One week ago, Oregon Republicans celebrated the recruitment of a promising Senate candidate who is poised to win a crushing primary victory and likely face Sen. Jeff Merkley (D-OR) in November. Pediatric neurosurgeon Monica Wehby has run a strong primary race, has a compelling biography, and is moderate enough on social issues to appeal to a center-left Oregon electorate. After several cycles in which the Beaver State’s GOP mounted competitive but unsuccessful statewide campaigns, the party felt like they had finally found a winner.
Then, beginning on Friday, a cascade of reports began to emerge in political publications which suggested that Wehby has a manic history with the men in her life. Last week, Politico reported that a former boyfriend of Wehby’s, Andrew Miller, accused her of “stalking” him and “harassing” his employees last year. In a 911 call obtained by Politico, Miller threatened to file a restraining order against Wehby.
Those accusations were compounded on Monday when reports began to surface in Oregon news outlets that Wehby had instigated a physical confrontation with her ex-husband as their marriage crumbled. A police report from that altercation indicated that Wehby’s former ex-husband, Jim Grant, sported a “slight red dot” after being reportedly struck with a pad of paper. The episode of violence, both parties claim, was fueled by alcohol imbibed at a December 2007 Christmas party. In 2009, Grant again called the police on Wehby when she attempted to see the couple’s children and would not leave his home until she did.
The carefully crafted image of Wehby as a cogent and measured medical professional was shattered by the reports that cast her, instead, as an erratic, jilted lover prone to fits of violence. But there are some warning signs in these reports which should give gleeful Democratic partisans pause before attacking Wehby for being unstable.
Miller never filed a temporary restraining order -– a process that is not difficult to pursue and, unlike a final restraining order, does not require both parties appear before a judge before being granted. Furthermore, “Miller has said he regrets calling police in 2013, he and Wehby are now friends and he supports her campaign for Senate,” Oregon’s KXL reported. Similarly, the physical altercation between Wehby and her ex-husband, which preceded their divorce, also did not result in criminal or civil charges.
Finally, as The Oregonian reported, Politico likely received the tip on Miller’s altercation with Wehby from a research assistant with the Oregon Democratic Party. Aware that the party’s efforts to attack Wehby on personal grounds could backfire, Merkley has denied that he was aware of the effort to uncover his likely opponent’s police records and the state party has declined comment. Wehby’s campaign manager accused the Oregon Democratic Party of waging a “war on women.”
It’s a situation that should appear familiar to partisan conservatives who indulged in an ill-advised bit of schadenfreude when similar allegations of domestic violence were made against Rep. Alan Grayson (D-FL).
Also amid a messy divorce, Grayson’s estranged wife accused him of physical assault in March. Armed with images that she insisted proved her claims, Lolita Carson-Grayson accused her husband of slapping her in the face and kneeing her in the stomach. Claiming that this was not the first violent episode, she pursued and received a temporary restraining order against Grayson. The Florida congressman denied the charge against him but, as so often is the case with allegations of domestic violence, the burden of proof fell on the accused.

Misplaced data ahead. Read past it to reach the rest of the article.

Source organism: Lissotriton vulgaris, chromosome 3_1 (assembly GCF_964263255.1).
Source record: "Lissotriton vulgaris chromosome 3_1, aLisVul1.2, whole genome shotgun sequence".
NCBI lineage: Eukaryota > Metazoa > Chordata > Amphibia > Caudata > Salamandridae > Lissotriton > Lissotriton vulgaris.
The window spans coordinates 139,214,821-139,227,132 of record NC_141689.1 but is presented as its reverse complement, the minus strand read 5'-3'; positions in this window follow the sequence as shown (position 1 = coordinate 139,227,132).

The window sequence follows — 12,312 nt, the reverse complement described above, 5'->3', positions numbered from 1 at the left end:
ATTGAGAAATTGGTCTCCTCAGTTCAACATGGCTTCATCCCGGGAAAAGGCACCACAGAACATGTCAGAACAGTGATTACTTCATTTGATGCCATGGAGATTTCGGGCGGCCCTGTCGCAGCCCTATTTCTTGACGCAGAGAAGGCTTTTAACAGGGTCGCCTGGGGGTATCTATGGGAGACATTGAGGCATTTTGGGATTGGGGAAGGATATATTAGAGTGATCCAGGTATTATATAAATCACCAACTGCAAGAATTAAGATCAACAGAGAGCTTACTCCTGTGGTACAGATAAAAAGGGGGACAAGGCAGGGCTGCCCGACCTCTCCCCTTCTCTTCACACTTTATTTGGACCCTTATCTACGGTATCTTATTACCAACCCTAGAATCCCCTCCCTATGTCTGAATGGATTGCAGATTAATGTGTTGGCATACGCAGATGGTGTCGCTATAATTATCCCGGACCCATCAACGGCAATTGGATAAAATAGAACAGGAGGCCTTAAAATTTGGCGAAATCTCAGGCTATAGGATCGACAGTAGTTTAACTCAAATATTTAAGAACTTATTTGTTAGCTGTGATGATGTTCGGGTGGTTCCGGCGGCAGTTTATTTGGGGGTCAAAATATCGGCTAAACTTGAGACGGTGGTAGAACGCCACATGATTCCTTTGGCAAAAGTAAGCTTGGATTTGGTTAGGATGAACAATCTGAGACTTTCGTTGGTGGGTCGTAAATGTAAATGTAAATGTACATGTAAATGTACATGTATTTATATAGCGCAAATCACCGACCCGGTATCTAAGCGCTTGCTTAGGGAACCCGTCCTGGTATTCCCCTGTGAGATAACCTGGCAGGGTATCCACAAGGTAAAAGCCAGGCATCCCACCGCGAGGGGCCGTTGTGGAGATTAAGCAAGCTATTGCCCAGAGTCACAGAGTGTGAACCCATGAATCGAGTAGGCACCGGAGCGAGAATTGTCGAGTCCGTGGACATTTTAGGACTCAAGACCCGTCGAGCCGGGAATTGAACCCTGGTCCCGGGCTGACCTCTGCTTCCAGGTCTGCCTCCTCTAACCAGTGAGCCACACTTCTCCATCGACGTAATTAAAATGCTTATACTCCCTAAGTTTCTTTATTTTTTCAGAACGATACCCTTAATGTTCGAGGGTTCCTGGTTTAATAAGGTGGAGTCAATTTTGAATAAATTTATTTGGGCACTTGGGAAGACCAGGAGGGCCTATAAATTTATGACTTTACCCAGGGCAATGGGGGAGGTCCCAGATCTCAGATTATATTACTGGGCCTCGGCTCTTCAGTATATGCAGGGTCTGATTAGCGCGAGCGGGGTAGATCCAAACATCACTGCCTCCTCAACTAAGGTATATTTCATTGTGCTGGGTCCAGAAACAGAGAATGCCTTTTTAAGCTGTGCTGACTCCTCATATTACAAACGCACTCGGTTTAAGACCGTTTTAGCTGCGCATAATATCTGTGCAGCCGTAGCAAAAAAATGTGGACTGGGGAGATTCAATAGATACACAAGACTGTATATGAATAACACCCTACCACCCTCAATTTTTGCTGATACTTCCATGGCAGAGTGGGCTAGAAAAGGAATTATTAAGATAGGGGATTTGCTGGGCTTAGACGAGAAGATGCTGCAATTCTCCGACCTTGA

But conservatives who pounced on the charges against the Democratic bomb-thrower ignored the red flags in Grayson’s wife’s allegations, the most glaring of which was that Grayson was never charged criminally in any of the alleged attacks. The congressman later produced the audio of a 911 call and photographic evidence which exonerated him. Within days, Carson-Grayson announced she would drop the restraining order against her husband and pursue reconciliation. Grayson, for his part, accused his wife of bigamy and sought to have his marriage annulled on those grounds.
The Grayson saga was personal, bitter, and lamentably public. Wehby’s personal problems, too, are now public. The distinction between these two cases is, however, that Republicans did not seek to discredit Grayson by digging up his personal issues with his wife. The Oregon Democratic Party has, however, endeavored to tar Wehby by digging up police records regarding domestic incidents which cast her in an unfavorable light.
It is certain that the nation’s campus feminists could easily append the word “shaming” to the treatment Wehby has endured at the hands of Democrats. The effort to discredit women professionally by bringing up their personal issues, we are so often told, is supposedly a subtle and insidious form of misogyny. While Wehby’s personal issues may not be off limits in the context of a political campaign, a similar incident Grayson faced suggests they should be taken with a grain of salt for now.
What this episode demonstrates definitively, however, is that the Democratic Party’s image as protector of the dignity of modern, professional women is easily abandoned when the woman in question is a Republican.
[Image via Monica for Oregon]
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